Wawrzonek rethought her buying strategy — ordering a wider range of products in smaller quantities. “I wasn’t able to stock a 24 count of everything until money starting coming in,” she says. She also cut back on some of her construction costs by hiring a cheaper contractor and leaving her stock room unfinished. “No customers would see that anyway,” she adds.

Perhaps the most difficult for Wawrzonek was not having enough money for staffing. “It was just me in the beginning,” she says. “I didn’t hire my first employee until three months in.” And the work was grueling. “It’s just as hard as working on an oil tanker. Sometimes I was in my store 16 hours a day,” she adds.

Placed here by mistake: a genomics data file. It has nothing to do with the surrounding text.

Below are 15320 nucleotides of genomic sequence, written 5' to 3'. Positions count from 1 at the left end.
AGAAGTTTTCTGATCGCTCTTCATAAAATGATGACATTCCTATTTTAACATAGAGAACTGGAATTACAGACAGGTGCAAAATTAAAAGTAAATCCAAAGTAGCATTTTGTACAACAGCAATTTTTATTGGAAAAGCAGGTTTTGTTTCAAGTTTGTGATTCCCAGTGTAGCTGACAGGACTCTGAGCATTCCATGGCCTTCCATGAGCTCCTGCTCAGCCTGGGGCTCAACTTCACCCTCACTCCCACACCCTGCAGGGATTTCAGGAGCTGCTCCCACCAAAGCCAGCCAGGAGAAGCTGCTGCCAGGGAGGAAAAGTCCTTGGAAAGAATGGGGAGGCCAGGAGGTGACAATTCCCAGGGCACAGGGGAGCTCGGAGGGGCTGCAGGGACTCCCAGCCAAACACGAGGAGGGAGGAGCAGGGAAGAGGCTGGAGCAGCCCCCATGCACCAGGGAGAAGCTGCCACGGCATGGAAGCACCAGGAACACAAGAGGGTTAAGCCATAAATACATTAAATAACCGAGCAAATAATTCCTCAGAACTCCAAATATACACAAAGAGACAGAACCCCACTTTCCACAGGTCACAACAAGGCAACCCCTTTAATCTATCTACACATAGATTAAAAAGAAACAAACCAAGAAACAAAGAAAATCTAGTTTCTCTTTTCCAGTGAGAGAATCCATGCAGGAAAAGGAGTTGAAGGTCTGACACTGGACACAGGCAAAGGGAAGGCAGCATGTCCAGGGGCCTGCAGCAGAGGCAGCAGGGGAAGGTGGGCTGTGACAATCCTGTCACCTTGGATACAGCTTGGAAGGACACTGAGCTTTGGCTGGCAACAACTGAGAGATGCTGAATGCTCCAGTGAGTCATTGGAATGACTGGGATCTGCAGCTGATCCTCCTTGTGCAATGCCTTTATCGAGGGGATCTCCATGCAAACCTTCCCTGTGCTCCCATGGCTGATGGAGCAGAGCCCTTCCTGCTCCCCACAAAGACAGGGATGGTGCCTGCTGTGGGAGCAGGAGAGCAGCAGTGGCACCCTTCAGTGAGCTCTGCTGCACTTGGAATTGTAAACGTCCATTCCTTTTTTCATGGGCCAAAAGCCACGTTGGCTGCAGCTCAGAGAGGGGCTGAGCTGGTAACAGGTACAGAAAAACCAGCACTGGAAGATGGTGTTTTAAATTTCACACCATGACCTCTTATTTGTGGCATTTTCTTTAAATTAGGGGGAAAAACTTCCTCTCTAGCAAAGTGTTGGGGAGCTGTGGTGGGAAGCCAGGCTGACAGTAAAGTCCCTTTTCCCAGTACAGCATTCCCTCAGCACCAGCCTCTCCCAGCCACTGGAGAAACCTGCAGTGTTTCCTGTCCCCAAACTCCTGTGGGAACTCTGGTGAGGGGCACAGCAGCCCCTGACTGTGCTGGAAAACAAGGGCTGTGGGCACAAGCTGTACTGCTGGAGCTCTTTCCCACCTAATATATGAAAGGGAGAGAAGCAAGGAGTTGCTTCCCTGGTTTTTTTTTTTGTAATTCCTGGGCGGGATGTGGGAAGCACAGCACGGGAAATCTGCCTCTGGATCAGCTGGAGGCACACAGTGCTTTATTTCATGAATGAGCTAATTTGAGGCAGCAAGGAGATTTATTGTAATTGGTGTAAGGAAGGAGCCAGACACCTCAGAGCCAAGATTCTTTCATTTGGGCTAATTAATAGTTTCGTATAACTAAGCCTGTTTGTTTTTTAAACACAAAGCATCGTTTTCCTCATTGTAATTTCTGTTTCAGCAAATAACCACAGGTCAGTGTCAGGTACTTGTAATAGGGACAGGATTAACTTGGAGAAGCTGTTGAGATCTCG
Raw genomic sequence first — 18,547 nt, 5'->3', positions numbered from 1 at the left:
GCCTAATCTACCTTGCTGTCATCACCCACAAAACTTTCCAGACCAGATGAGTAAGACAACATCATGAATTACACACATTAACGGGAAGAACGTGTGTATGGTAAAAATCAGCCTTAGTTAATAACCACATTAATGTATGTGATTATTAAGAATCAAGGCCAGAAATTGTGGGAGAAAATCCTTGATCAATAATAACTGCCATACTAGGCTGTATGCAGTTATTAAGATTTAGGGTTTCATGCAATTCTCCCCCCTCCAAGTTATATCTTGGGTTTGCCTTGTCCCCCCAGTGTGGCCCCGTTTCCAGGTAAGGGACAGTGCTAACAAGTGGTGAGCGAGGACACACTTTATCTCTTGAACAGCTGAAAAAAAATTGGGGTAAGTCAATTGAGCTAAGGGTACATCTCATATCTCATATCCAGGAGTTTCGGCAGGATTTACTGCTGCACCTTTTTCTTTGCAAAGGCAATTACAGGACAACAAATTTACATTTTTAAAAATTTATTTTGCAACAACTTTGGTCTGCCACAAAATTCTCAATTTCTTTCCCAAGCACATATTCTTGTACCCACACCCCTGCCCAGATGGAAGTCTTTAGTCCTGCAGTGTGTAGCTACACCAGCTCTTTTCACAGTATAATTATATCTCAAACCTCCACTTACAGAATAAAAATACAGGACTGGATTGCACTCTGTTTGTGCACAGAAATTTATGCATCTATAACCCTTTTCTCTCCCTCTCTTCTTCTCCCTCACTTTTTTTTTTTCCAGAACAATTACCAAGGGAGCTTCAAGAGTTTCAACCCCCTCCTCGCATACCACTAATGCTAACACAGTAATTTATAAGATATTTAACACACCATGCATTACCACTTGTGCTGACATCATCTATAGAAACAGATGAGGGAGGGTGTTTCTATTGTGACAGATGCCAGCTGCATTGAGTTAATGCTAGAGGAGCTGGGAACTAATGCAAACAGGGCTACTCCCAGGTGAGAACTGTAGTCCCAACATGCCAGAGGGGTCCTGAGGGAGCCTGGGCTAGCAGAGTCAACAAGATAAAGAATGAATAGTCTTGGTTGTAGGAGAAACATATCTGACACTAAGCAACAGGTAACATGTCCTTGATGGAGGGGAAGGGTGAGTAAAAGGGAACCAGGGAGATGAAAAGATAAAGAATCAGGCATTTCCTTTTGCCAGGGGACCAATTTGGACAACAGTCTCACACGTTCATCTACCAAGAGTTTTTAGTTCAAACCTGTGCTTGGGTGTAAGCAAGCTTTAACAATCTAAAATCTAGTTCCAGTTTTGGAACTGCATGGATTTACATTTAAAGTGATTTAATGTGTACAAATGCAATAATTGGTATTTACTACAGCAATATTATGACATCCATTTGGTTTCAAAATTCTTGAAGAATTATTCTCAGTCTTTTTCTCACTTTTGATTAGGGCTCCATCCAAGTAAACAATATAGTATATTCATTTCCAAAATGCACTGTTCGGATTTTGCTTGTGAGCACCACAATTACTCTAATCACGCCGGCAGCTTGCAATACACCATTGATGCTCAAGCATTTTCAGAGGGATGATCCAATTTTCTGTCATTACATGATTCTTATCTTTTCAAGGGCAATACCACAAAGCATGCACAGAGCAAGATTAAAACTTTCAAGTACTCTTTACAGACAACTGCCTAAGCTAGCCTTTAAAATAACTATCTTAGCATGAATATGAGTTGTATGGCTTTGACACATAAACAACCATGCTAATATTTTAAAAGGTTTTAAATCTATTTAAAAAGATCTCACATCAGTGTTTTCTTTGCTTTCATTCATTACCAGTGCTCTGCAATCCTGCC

Tapping into the History

One area Wawrzonek was unwilling to budge on was the design of her space. The 110-year-old building was the former Commercial Hotel. Wawrzonek wanted to create a space that looked like it had always been there, so she restored the original tin walls and ceiling, painting them a bright white. She added stainless steel canisters filled with loose leaf teas along the store walls. And, to enhance that “Old World” feel, selected mahogany fixtures — like a restored antique bar purchased on a trip to Philadelphia, a custom made counter and a mirror from the original hotel’s front desk. Anchors and navy blue details complete the nautical look. “I wanted customers to feel like they were on a ship,” she says.